We call Code Generation Entity (CGE) the entity which is responsible for creating the codes with which voters will cast their votes. These codes are unique and are sent to the voters so that each of these codes is used only once for the *whole* election. For single seat elections each voter receives as many codes as there are candidates. For multi-seat elections each voter receives a single permutation - which is a permutation of the alphabetical ordering of the candidates. After these codes pass through a MIX network, they will be sent to voters using PSMT. Voters will receive each share using a different device, identify the shares which correspond to the candidate of their choice and reconstruct using human computation this voting code. To cast their vote, voters will send this code back to the CGE via the MIX servers, which perform inverse operations. For each of the received cast codes, the CGE will identify the candidate the code corresponds and will tally up the cast votes for each candidate.

Our protocol does *not* use the mail system for the delivery of voting codes to voters, but instead these are sent by the CGE to voters over a MIX network and using PSMT. Similarly, cast votes will be sent by voters to the CGE over a network as explained in Sect. 6.3.

### 3.2 Required Cryptographic Tools

The process *should not* facilitate the CGE (or any *t* other passive parties) to identify that a specific voter cast a particular vote given that *a number of underlying network nodes may be corrupt*. The use of secret sharing should also allow any protocol to prevent any *t* parties (apart from voters) learning voting codes, otherwise anonymity of votes could be broken.

Human PSMT protocols as presented in [18] are employed. We rely on the feasibility tests performed which confirm that humans can perform these basic operations. We use the secret sharing scheme friendly to humans as presented in [18, Sect. 2.2] which guarantees perfect privacy unconditionally. Except for the voters computing the codes from the shares they receive, all other computations are carried out by computers.

## 4 Transmit and Reply Protocol

In this section we present the first of the required primitives - a perfectly private and perfectly anonymous network communication protocol. For didactic purposes, the simplest form of our proposed protocol will be presented - with more efficient constructions described later.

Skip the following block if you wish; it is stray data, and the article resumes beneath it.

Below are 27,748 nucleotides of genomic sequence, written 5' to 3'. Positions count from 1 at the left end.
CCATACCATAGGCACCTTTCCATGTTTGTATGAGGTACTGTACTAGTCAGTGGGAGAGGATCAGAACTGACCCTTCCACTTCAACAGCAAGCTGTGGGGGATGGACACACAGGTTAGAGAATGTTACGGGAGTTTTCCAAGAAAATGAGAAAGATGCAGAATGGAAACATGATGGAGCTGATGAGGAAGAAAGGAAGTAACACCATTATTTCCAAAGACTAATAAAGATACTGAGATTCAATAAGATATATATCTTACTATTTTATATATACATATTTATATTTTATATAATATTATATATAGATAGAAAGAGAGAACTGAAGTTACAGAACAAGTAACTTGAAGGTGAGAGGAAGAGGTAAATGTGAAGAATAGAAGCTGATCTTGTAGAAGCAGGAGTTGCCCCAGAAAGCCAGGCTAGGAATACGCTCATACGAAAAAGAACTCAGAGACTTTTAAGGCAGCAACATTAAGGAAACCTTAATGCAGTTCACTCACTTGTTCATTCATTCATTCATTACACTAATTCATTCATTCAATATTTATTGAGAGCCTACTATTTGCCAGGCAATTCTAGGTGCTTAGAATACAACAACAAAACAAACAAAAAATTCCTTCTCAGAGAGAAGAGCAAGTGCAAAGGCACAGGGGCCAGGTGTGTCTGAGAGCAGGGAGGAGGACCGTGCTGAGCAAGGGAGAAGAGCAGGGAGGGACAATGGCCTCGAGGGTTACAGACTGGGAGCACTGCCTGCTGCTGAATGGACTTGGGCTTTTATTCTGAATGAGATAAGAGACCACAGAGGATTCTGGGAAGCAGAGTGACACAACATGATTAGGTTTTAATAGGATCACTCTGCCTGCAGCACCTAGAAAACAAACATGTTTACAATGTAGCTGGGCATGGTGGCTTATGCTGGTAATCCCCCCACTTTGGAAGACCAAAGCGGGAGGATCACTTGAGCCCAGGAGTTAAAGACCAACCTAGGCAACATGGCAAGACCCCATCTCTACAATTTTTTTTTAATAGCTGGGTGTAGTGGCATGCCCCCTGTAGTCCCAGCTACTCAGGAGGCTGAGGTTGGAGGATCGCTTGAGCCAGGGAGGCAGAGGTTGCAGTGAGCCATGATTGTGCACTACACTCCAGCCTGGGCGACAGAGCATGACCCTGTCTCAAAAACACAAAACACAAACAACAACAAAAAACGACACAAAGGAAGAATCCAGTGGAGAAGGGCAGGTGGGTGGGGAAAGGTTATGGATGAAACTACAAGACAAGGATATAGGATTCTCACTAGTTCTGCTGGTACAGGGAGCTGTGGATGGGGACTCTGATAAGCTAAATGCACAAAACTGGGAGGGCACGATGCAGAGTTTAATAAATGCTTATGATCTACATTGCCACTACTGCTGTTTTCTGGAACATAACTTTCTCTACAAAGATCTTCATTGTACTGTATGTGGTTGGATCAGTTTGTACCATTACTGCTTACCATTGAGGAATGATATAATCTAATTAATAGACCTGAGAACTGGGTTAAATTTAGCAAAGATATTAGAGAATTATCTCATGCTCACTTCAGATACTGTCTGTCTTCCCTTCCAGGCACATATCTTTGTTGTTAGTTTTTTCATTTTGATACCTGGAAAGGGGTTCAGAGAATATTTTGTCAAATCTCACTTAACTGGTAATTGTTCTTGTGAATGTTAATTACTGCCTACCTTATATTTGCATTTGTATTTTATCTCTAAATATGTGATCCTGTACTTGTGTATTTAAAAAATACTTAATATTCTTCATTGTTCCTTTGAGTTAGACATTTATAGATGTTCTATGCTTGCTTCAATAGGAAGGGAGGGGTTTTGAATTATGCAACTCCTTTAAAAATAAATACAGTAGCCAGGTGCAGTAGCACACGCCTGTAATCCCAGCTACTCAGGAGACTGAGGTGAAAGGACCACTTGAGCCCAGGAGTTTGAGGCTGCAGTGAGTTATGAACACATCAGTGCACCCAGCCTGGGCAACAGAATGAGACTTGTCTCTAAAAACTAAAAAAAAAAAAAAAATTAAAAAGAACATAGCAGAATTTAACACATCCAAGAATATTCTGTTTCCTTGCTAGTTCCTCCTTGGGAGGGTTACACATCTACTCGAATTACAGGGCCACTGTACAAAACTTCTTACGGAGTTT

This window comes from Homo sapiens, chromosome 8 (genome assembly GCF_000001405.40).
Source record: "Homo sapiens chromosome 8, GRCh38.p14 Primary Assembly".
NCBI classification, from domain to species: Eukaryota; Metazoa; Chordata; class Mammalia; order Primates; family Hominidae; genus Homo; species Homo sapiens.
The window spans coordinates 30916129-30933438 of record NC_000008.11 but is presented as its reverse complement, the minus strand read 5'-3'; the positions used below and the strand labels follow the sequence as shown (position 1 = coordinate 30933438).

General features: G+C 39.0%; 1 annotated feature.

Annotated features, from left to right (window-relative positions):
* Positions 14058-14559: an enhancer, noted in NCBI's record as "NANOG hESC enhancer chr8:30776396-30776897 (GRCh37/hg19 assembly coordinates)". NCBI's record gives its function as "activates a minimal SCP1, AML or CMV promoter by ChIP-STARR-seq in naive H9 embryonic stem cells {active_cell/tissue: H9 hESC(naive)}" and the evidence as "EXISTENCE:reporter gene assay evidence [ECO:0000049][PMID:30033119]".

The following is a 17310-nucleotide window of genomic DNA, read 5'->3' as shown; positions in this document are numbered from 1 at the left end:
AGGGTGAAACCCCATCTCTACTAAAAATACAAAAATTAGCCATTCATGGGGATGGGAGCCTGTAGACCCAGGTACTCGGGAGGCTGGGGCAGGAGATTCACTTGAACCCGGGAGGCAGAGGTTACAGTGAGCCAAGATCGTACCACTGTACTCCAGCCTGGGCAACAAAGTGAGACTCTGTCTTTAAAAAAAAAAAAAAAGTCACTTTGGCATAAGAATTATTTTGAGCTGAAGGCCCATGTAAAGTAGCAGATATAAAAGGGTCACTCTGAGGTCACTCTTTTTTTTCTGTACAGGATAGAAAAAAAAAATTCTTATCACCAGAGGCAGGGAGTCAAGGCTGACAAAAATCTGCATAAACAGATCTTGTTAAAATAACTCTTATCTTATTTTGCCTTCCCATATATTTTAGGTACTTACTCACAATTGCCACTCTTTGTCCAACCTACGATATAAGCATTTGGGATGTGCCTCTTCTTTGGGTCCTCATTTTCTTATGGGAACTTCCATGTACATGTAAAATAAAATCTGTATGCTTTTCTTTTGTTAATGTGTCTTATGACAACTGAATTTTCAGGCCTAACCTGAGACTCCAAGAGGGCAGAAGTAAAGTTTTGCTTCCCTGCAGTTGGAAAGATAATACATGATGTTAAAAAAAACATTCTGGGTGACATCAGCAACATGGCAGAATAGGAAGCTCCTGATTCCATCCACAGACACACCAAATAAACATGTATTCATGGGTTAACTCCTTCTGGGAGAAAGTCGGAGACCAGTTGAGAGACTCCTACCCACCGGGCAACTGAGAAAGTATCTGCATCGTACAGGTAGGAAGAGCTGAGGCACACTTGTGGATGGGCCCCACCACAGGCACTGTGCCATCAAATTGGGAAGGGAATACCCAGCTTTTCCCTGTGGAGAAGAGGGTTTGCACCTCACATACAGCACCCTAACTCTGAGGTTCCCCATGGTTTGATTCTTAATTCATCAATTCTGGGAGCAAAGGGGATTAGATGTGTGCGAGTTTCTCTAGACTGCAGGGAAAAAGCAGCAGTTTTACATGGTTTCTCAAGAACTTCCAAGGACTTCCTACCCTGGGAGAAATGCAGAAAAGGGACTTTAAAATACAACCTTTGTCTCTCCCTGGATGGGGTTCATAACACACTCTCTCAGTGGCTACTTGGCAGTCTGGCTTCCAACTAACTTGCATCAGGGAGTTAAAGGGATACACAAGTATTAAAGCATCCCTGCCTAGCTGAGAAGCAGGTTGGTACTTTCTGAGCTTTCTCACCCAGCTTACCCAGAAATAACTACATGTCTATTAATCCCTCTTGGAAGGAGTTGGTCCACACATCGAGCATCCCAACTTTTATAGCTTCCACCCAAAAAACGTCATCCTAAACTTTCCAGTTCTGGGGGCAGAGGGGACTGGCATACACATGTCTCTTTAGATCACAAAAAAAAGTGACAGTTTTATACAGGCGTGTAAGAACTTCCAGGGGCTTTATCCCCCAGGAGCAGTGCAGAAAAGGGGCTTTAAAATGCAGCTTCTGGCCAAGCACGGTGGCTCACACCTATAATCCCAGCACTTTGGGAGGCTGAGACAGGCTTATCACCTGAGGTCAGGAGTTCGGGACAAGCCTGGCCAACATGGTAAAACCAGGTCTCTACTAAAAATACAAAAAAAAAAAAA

Suppose that we have a single receiver and *v* senders each of whom needs to receive a secret one time pad so as to send a secret back to the receiver in an interactive anonymous way^{4}.

We assume the passive adversary controls at most *t* MIX servers with each MIX server being involved in one mixing. \(t+1\) blocks of MIX servers will be required - denoted as \(B_1, \ldots , B_{t+1}\), with each block consisting of \(t+1\) MIX servers and we use \(B_k=\{MIX_{k,1},\)\(MIX_{k,2},\)\(\ldots ,\)\(MIX_{k,t+1}\}\) to identify MIX servers of the \(k^{th}\) block and call \(MIX_{k,1}\) “\(B_k\)’s leader”.

### 4.1 Protocol Main Idea

The receiver will share each of the *v* one-time pads into \(t+1\) shares using XOR with each share given to a corresponding MIX server (i.e. one of the \(t+1\) servers) in \(B_1\). The shares of the \(i^{th}\) one-time pad and those of the \(j^{th}\) one-time pad might be transposed and will also be altered. To guarantee shares of the same pad stay together, the transpositions and alterations are chosen by the block leader.

After the last MIX operation, the final block of MIX servers delivers the shares to the senders which reconstruct the received and altered one-time pad sent by the receiver. Each sender will then XOR a secret message with the received altered one-time pad and send the result to the receiver over the MIX network. During this reverse transmission, the inverse alterations will be applied by each block leader.

By XOR’ing the one time pad initially sent out by the receiver, the secret message sent by each sender can be obtained by the receiver.

### 4.2 The MIX Communication Protocol - 1A: Receiver to Sender Transmission

We now present the steps in the MIX communication protocol for the transmission of the one-time pads from the receiver to the set of senders.

**Protocol 1**

*Private and Anonymous Communication Protocol.*